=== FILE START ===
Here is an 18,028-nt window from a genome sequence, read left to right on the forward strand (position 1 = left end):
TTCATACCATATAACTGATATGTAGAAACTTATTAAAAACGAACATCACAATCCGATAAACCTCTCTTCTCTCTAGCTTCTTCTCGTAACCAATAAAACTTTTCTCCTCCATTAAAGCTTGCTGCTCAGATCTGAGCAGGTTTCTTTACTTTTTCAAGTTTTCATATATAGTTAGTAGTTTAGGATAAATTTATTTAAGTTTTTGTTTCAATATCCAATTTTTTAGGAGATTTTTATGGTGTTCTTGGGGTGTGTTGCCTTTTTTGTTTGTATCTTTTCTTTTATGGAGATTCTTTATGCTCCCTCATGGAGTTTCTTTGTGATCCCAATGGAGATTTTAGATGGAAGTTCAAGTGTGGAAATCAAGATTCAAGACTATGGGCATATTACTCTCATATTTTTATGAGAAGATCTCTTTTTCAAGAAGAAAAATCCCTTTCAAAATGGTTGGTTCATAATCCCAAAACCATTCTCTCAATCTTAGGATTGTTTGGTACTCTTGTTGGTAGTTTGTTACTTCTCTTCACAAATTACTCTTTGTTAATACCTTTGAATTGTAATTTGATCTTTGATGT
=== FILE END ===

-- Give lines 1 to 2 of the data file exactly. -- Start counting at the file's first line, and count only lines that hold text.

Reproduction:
Here is an 18,028-nt window from a genome sequence, read left to right on the forward strand (position 1 = left end):
TTCATACCATATAACTGATATGTAGAAACTTATTAAAAACGAACATCACAATCCGATAAACCTCTCTTCTCTCTAGCTTCTTCTCGTAACCAATAAAACTTTTCTCCTCCATTAAAGCTTGCTGCTCAGATCTGAGCAGGTTTCTTTACTTTTTCAAGTTTTCATATATAGTTAGTAGTTTAGGATAAATTTATTTAAGTTTTTGTTTCAATATCCAATTTTTTAGGAGATTTTTATGGTGTTCTTGGGGTGTGTTGCCTTTTTTGTTTGTATCTTTTCTTTTATGGAGATTCTTTATGCTCCCTCATGGAGTTTCTTTGTGATCCCAATGGAGATTTTAGATGGAAGTTCAAGTGTGGAAATCAAGATTCAAGACTATGGGCATATTACTCTCATATTTTTATGAGAAGATCTCTTTTTCAAGAAGAAAAATCCCTTTCAAAATGGTTGGTTCATAATCCCAAAACCATTCTCTCAATCTTAGGATTGTTTGGTACTCTTGTTGGTAGTTTGTTACTTCTCTTCACAAATTACTCTTTGTTAATACCTTTGAATTGTAATTTGATCTTTGATGT